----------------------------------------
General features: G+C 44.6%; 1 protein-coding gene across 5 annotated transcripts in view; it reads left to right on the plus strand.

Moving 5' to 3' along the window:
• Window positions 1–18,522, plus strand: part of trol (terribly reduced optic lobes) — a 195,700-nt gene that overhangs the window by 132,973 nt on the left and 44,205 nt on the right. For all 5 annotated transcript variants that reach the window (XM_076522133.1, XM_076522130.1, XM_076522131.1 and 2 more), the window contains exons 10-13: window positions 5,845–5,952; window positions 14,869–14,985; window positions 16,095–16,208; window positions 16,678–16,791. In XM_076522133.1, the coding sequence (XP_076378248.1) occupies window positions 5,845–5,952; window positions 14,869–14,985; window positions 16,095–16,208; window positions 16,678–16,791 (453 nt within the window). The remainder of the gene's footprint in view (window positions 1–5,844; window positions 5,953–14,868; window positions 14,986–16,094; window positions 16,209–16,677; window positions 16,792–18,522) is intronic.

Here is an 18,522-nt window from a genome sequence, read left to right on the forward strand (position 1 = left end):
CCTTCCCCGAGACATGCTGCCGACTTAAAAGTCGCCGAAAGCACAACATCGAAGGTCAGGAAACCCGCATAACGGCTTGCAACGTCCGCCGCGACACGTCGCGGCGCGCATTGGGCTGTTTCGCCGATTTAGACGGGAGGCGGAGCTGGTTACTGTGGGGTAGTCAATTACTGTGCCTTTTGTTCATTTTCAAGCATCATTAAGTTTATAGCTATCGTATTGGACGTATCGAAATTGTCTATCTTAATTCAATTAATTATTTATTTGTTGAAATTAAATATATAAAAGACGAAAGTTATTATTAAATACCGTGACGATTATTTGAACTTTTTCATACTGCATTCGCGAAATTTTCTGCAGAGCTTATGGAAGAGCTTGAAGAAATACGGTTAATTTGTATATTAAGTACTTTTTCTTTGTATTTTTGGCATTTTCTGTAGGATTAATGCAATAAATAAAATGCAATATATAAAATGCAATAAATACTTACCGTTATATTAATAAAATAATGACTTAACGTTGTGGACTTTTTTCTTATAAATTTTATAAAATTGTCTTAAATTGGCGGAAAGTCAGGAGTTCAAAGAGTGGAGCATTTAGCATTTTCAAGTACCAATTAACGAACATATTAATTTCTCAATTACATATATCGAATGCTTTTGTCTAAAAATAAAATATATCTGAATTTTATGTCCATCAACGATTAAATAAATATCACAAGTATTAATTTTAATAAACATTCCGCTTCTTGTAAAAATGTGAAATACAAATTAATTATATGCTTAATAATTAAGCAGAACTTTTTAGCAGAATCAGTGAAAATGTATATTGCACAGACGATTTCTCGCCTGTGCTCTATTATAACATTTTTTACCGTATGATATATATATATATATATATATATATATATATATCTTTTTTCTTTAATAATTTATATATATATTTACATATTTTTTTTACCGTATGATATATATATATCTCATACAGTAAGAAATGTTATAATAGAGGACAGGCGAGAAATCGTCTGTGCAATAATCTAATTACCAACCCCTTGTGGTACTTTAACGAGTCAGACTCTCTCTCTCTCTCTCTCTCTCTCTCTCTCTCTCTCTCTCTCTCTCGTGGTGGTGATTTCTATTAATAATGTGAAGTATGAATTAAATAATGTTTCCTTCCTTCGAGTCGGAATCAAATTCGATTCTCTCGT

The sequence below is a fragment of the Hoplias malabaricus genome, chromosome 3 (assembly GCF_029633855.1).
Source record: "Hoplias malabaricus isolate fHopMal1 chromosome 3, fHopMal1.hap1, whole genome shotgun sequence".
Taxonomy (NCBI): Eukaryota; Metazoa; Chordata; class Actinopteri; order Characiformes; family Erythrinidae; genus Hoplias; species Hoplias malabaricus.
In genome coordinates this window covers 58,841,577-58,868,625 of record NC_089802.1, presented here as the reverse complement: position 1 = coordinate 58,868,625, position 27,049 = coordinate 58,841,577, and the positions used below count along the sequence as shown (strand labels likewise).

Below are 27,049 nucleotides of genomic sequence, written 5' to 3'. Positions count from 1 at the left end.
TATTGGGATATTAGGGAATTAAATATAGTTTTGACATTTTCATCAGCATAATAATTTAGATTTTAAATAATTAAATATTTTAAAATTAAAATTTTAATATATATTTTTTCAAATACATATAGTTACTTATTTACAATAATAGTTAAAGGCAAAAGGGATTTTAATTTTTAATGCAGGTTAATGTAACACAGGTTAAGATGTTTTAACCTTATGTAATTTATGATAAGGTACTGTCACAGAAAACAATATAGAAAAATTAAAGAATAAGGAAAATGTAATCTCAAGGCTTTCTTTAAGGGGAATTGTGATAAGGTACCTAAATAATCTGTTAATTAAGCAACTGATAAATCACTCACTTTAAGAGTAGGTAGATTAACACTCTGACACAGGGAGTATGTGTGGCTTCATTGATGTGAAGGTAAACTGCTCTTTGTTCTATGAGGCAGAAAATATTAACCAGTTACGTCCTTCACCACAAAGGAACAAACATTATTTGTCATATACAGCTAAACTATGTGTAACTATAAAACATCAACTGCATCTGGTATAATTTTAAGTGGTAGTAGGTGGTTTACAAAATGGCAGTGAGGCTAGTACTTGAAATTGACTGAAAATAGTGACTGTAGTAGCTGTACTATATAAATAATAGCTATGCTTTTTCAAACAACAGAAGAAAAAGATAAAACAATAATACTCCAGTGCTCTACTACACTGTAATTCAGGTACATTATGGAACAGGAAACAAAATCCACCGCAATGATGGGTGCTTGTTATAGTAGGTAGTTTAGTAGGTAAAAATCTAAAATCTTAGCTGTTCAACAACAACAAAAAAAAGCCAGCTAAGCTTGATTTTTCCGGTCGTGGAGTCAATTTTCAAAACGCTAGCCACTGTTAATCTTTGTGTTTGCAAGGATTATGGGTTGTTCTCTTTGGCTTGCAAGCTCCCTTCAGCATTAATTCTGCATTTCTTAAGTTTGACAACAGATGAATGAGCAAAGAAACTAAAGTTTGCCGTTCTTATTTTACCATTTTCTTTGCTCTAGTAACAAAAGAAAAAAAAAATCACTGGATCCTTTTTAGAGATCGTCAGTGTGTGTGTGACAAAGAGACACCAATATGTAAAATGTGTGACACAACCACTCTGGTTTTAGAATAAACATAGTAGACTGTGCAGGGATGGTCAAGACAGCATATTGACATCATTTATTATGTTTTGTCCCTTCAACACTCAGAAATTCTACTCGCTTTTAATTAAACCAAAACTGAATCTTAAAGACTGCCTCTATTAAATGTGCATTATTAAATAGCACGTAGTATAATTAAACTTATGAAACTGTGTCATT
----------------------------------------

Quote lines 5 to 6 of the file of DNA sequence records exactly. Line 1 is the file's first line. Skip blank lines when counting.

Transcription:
CCTTCCCCGAGACATGCTGCCGACTTAAAAGTCGCCGAAAGCACAACATCGAAGGTCAGGAAACCCGCATAACGGCTTGCAACGTCCGCCGCGACACGTCGCGGCGCGCATTGGGCTGTTTCGCCGATTTAGACGGGAGGCGGAGCTGGTTACTGTGGGGTAGTCAATTACTGTGCCTTTTGTTCATTTTCAAGCATCATTAAGTTTATAGCTATCGTATTGGACGTATCGAAATTGTCTATCTTAATTCAATTAATTATTTATTTGTTGAAATTAAATATATAAAAGACGAAAGTTATTATTAAATACCGTGACGATTATTTGAACTTTTTCATACTGCATTCGCGAAATTTTCTGCAGAGCTTATGGAAGAGCTTGAAGAAATACGGTTAATTTGTATATTAAGTACTTTTTCTTTGTATTTTTGGCATTTTCTGTAGGATTAATGCAATAAATAAAATGCAATATATAAAATGCAATAAATACTTACCGTTATATTAATAAAATAATGACTTAACGTTGTGGACTTTTTTCTTATAAATTTTATAAAATTGTCTTAAATTGGCGGAAAGTCAGGAGTTCAAAGAGTGGAGCATTTAGCATTTTCAAGTACCAATTAACGAACATATTAATTTCTCAATTACATATATCGAATGCTTTTGTCTAAAAATAAAATATATCTGAATTTTATGTCCATCAACGATTAAATAAATATCACAAGTATTAATTTTAATAAACATTCCGCTTCTTGTAAAAATGTGAAATACAAATTAATTATATGCTTAATAATTAAGCAGAACTTTTTAGCAGAATCAGTGAAAATGTATATTGCACAGACGATTTCTCGCCTGTGCTCTATTATAACATTTTTTACCGTATGATATATATATATATATATATATATATATATATATCTTTTTTCTTTAATAATTTATATATATATTTACATATTTTTTTTACCGTATGATATATATATATCTCATACAGTAAGAAATGTTATAATAGAGGACAGGCGAGAAATCGTCTGTGCAATAATCTAATTACCAACCCCTTGTGGTACTTTAACGAGTCAGACTCTCTCTCTCTCTCTCTCTCTCTCTCTCTCTCTCTCTCTCTCTCTCGTGGTGGTGATTTCTATTAATAATGTGAAGTATGAATTAAATAATGTTTCCTTCCTTCGAGTCGGAATCAAATTCGATTCTCTCGT

The sequence below is a fragment of the Hoplias malabaricus genome, chromosome 3 (assembly GCF_029633855.1).